Kedah (kĕˈdə, kāˈdä) [key], state (1991 pop. 1,304,800), 3,660 sq mi (9,479 sq km), central Malay Peninsula, Malaysia, on the Strait of Malacca. It is bordered on the N and NE by Thailand. The capital and chief city is Alor Setar; Sungai Patani is an important town. Along the coast are wide alluvial plains where rice is grown. S Kedah has rubber plantations, and tin is mined in the hills of the interior. Generally level, Kedah has on its east border a mountain range that rises to 6,600 ft (2,012 m). Several islands are also included in the state; Langkawi off the northwest coast is the largest. The majority of the inhabitants of Kedah are Malays; there are also many Chinese, Indians working on the rubber plantations, and small groups of aborigines. Kedah was the center of the early Hinduized kingdom of Langkasuka, according to Arab and Chinese reports of the 6th–8th cent. During the Sri Vijaya domination of the Malay Peninsula (8th–13th cent.) it was an important naval and trade center. During the 15th cent. it fell under the domination of Malacca (see Melaka) but maintained substantial independence and a profitable trade with India and Indonesia. At this time most of the inhabitants were converted to Islam. After the fall of Malacca (1511), Kedah was fought over by the Portuguese, Dutch, Bugis, Minangkabau, and Siamese. By ceding Pinang (1786) and Province Wellesley (1800) to the British, the sultan of Kedah embittered his relations with the Siamese court, which was not appeased by his subsequent conquest of Perak for Siam. A bloody Siamese invasion (1821) drove him into exile until 1842; upon his return Perlis was created as a separate state. In 1909, Siam transferred sovereignty over Kedah to Great Britain. Before the establishment of the Federation of Malaya (1948), Kedah was classed as one of the Unfederated Malay States. See Malaysia.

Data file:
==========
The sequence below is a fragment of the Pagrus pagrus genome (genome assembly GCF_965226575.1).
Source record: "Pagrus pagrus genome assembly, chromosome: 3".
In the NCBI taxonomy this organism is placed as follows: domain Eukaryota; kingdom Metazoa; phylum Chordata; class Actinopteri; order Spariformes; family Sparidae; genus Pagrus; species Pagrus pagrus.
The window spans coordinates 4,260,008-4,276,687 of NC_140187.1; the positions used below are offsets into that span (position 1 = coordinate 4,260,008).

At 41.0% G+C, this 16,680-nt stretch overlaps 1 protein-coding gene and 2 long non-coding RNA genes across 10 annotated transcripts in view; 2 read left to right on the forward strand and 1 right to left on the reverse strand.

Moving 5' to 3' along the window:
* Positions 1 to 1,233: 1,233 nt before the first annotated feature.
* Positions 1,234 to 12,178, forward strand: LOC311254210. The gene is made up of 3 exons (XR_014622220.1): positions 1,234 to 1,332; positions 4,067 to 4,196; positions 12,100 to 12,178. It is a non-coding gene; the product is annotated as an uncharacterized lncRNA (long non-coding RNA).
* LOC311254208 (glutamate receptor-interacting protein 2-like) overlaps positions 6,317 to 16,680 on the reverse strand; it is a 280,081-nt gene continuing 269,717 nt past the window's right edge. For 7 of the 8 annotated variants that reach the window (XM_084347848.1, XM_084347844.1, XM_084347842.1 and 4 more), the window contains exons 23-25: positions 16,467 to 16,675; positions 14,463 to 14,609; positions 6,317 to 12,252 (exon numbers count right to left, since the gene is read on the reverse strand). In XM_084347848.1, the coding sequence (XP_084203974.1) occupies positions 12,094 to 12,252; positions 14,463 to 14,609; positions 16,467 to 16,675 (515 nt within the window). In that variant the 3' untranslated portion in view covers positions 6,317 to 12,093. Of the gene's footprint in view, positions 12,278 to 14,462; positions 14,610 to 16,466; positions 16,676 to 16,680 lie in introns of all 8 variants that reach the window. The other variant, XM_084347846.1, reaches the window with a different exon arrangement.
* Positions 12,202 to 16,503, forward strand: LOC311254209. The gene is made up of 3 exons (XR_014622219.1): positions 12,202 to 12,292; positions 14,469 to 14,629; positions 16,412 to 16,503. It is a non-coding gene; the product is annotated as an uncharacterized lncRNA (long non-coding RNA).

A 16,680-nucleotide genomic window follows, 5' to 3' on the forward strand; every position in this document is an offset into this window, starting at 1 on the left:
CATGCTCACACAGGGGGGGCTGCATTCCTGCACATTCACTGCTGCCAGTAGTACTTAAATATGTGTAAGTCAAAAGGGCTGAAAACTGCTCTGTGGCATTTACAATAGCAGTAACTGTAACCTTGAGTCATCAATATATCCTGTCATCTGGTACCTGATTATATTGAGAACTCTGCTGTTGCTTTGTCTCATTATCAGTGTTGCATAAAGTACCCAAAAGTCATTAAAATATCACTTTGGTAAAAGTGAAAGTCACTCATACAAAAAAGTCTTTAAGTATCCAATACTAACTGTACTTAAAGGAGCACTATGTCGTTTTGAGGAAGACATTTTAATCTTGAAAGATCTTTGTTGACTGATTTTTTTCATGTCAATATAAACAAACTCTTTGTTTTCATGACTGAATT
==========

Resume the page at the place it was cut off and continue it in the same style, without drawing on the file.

The Columbia Electronic Encyclopedia, 6th ed. Copyright © 2012, Columbia University Press. All rights reserved.
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